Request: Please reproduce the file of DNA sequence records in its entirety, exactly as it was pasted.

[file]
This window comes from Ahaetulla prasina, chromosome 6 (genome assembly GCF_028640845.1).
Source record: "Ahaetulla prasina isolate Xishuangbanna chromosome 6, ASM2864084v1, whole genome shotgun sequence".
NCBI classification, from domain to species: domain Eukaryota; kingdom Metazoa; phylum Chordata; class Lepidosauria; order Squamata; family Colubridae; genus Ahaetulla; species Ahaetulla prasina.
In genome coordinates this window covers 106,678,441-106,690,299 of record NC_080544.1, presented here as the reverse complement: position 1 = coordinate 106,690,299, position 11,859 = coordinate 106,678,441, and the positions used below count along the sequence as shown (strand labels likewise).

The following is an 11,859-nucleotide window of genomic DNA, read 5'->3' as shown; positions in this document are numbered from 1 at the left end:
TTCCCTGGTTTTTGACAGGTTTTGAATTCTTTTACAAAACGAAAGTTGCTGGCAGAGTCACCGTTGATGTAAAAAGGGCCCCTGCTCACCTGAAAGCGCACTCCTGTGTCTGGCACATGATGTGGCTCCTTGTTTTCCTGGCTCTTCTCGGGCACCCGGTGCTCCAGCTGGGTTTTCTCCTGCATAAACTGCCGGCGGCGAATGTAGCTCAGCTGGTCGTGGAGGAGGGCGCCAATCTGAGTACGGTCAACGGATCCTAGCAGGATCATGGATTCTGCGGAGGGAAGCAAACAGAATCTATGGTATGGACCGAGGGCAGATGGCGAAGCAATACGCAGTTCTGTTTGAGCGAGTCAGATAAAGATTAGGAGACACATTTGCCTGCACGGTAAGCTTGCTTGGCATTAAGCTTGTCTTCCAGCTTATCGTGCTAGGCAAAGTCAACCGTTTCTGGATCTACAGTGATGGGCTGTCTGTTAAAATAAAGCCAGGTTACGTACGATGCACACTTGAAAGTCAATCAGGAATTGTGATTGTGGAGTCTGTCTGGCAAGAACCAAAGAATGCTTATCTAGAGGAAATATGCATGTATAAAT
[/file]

This window comes from Ahaetulla prasina, chromosome 6 (genome assembly GCF_028640845.1).
Source record: "Ahaetulla prasina isolate Xishuangbanna chromosome 6, ASM2864084v1, whole genome shotgun sequence".
NCBI classification, from domain to species: domain Eukaryota; kingdom Metazoa; phylum Chordata; class Lepidosauria; order Squamata; family Colubridae; genus Ahaetulla; species Ahaetulla prasina.
In genome coordinates this window covers 106,678,441-106,690,299 of record NC_080544.1, presented here as the reverse complement: position 1 = coordinate 106,690,299, position 11,859 = coordinate 106,678,441, and the positions used below count along the sequence as shown (strand labels likewise).

The following is an 11,859-nucleotide window of genomic DNA, read 5'->3' as shown; positions in this document are numbered from 1 at the left end:
TTCCCTGGTTTTTGACAGGTTTTGAATTCTTTTACAAAACGAAAGTTGCTGGCAGAGTCACCGTTGATGTAAAAAGGGCCCCTGCTCACCTGAAAGCGCACTCCTGTGTCTGGCACATGATGTGGCTCCTTGTTTTCCTGGCTCTTCTCGGGCACCCGGTGCTCCAGCTGGGTTTTCTCCTGCATAAACTGCCGGCGGCGAATGTAGCTCAGCTGGTCGTGGAGGAGGGCGCCAATCTGAGTACGGTCAACGGATCCTAGCAGGATCATGGATTCTGCGGAGGGAAGCAAACAGAATCTATGGTATGGACCGAGGGCAGATGGCGAAGCAATACGCAGTTCTGTTTGAGCGAGTCAGATAAAGATTAGGAGACACATTTGCCTGCACGGTAAGCTTGCTTGGCATTAAGCTTGTCTTCCAGCTTATCGTGCTAGGCAAAGTCAACCGTTTCTGGATCTACAGTGATGGGCTGTCTGTTAAAATAAAGCCAGGTTACGTACGATGCACACTTGAAAGTCAATCAGGAATTGTGATTGTGGAGTCTGTCTGGCAAGAACCAAAGAATGCTTATCTAGAGGAAATATGCATGTATAAAT